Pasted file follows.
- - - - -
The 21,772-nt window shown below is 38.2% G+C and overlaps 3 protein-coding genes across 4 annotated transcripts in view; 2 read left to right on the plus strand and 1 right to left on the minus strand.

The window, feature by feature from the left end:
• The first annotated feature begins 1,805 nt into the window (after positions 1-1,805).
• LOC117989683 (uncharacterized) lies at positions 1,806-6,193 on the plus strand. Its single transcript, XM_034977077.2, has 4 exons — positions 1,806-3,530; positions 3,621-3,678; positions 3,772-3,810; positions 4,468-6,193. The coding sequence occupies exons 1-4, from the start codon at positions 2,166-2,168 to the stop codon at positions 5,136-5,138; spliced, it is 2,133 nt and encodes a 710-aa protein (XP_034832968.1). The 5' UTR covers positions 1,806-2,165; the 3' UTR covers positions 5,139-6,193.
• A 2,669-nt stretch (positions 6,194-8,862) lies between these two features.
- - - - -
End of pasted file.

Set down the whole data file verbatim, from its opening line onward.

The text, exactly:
The 21,772-nt window shown below is 38.2% G+C and overlaps 3 protein-coding genes across 4 annotated transcripts in view; 2 read left to right on the plus strand and 1 right to left on the minus strand.

The window, feature by feature from the left end:
• The first annotated feature begins 1,805 nt into the window (after positions 1-1,805).
• LOC117989683 (uncharacterized) lies at positions 1,806-6,193 on the plus strand. Its single transcript, XM_034977077.2, has 4 exons — positions 1,806-3,530; positions 3,621-3,678; positions 3,772-3,810; positions 4,468-6,193. The coding sequence occupies exons 1-4, from the start codon at positions 2,166-2,168 to the stop codon at positions 5,136-5,138; spliced, it is 2,133 nt and encodes a 710-aa protein (XP_034832968.1). The 5' UTR covers positions 1,806-2,165; the 3' UTR covers positions 5,139-6,193.
• A 2,669-nt stretch (positions 6,194-8,862) lies between these two features.